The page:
Tropical Development Possible in the Caribbean by This Weekend
A disturbance in the Caribbean could become a tropical depression or storm near the Yucatán Peninsula by the weekend, but at the present time is not expected to be a significant threat to the Sunshine State.
The active pace of the record-breaking 2020 Atlantic Hurricane Season came to a standstill last week, giving coastal residents a brief sigh of relief. However, meteorologists anticipate that the basin could enter into another active period later this week as the final active month of the hurricane season approaches.
On Wednesday afternoon, the National Hurricane Center outlined an area of broad showers and thunderstorms over the west-central Caribbean Sea as having a moderate chance of developing into a tropical system within the next five days. The disturbance is expected to move westward and interact with a frontal system by the end of the week, which will likely enhance thunderstorm activity and organization. Environmental conditions are then forecast to be conducive for further development over the weekend, when a tropical depression could form as the system moves towards the Yucatán Peninsula.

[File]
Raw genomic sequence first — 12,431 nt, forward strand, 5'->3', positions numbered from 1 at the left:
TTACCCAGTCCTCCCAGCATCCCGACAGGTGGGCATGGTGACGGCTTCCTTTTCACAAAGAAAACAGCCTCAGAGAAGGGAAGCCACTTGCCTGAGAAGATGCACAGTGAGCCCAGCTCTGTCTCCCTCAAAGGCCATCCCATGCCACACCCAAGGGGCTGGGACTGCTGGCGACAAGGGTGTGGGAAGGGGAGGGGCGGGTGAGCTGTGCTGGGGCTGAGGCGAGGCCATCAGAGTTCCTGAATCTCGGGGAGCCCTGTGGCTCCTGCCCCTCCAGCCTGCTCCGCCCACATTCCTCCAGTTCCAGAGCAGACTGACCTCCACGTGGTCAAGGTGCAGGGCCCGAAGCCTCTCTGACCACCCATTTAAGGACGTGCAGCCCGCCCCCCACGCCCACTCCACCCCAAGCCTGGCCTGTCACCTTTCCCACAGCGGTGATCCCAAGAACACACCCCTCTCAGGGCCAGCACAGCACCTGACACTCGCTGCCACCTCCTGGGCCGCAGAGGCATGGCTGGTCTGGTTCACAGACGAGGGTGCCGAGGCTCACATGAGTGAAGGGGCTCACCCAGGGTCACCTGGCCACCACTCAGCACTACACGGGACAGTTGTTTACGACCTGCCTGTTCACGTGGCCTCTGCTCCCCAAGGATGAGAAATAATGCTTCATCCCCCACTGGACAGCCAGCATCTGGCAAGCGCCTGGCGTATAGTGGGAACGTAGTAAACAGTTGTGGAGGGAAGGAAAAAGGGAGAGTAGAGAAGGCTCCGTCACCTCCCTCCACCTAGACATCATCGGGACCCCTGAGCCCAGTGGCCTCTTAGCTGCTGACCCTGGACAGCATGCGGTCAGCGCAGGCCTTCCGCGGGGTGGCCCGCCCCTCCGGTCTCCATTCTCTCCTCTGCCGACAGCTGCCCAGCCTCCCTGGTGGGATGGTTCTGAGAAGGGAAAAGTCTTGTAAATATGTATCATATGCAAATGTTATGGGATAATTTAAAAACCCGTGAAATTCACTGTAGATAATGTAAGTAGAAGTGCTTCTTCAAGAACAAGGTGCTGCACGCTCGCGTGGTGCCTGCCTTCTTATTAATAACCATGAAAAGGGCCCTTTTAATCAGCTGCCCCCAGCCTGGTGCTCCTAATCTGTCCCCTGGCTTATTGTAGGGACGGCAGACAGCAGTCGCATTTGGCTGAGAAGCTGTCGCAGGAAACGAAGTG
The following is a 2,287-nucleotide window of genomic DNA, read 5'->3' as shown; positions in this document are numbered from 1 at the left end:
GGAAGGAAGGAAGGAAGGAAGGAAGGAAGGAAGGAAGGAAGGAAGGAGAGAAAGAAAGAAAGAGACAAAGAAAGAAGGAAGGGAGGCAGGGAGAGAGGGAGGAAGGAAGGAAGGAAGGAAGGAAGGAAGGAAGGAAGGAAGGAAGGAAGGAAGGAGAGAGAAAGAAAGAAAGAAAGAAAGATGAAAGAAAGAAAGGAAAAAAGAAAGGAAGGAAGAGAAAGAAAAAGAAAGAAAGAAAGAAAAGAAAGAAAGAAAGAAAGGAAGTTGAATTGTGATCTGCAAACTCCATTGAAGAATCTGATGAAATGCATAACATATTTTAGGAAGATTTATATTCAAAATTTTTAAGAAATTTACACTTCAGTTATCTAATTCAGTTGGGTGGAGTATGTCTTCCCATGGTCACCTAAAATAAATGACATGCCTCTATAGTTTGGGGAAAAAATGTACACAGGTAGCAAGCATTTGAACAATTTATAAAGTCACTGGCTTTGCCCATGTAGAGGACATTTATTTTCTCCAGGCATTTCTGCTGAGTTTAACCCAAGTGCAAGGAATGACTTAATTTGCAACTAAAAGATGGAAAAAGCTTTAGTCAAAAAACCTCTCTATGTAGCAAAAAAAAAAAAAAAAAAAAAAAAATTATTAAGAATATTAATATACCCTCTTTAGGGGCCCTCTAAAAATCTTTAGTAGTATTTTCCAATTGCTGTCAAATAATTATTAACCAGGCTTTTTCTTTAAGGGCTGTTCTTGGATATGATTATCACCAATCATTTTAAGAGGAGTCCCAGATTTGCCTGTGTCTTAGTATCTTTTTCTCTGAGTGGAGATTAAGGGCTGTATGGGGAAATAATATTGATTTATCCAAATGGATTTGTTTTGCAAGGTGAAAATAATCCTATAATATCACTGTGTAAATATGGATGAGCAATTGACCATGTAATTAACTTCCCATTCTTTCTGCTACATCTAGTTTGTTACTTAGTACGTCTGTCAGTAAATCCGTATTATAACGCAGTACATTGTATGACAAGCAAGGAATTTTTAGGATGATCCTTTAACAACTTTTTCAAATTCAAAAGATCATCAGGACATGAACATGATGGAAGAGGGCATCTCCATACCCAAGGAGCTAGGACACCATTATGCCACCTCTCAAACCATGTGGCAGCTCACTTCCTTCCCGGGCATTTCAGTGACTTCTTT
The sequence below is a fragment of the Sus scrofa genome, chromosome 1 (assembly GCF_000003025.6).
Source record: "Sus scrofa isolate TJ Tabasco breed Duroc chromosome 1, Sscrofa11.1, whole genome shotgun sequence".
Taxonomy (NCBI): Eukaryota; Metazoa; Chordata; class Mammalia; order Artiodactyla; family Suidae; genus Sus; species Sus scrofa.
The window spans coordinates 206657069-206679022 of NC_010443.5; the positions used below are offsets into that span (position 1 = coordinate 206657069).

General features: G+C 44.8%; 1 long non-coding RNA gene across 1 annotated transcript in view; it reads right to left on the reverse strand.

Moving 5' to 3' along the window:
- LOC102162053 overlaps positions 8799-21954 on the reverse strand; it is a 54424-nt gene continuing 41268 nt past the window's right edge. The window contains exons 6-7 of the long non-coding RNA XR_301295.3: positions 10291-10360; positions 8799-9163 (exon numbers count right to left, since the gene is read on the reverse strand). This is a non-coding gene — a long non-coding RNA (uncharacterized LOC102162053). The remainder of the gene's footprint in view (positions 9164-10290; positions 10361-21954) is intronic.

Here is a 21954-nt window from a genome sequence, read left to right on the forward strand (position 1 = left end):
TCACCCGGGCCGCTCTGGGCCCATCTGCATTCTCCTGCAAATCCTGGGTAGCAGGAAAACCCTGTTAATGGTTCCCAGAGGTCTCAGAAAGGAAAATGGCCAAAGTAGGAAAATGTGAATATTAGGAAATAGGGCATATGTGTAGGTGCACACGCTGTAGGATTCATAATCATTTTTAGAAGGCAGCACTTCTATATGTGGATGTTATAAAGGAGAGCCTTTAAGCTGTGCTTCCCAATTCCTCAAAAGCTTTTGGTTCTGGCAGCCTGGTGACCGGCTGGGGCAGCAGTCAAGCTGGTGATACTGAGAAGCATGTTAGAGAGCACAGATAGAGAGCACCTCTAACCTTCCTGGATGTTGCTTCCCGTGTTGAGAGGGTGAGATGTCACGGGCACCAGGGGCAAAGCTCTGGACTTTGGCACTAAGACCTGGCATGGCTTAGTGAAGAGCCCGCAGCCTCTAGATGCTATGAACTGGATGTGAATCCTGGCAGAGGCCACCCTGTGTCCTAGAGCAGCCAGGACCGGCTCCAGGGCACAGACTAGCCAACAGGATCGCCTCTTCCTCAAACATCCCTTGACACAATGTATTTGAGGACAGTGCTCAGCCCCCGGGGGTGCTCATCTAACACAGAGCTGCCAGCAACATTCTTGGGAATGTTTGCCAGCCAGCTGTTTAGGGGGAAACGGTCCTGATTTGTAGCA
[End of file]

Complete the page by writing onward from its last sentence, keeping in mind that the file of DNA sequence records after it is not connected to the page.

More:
There is a significant amount of uncertainty regarding the development of the system and a range of scenarios for its potential track. The disturbance could drift inland over the Yucatán Peninsula and southern Mexico, become near stationary in the Bay of Campeche, or drift eastward and enter into the central Gulf of Mexico which, at that time, could threaten Gulf Coast States.
There is also another scenario that weather models are hinting at where two systems form within a few days of each other instead of just one. If this scenario plays out, one of the systems could travel westward into Central America and the second system would form east towards Cuba and likely track to the north.
Tropical cyclone genesis tends to favor the Caribbean Sea and the southern Gulf of Mexico during the month of October, bringing systems very close to land. The transition from Summer to Autumn in the northern hemisphere generally introduces cooler temperatures and stronger vertical wind shear across the open Atlantic which aids in suppressing tropical cyclone development. The Atlantic is expected to remain quiet into the end of the week as a vast area of enhanced wind shear continues to be draped over the region and extend east towards the west coast of Africa. This wind shear area could lessen by the end of the weekend which could allow more tropical cyclone development in the upcoming weeks.
Twenty storms so far this season have became the earliest on record to develop in a calendar year. Nine of those tropical cyclones have directly impacted the United States, which ties the record set in 1916. The next named tropical storm for the 2020 season would be “Gamma”, the third letter in the Greek Alphabet and the second time ever to be utilized.
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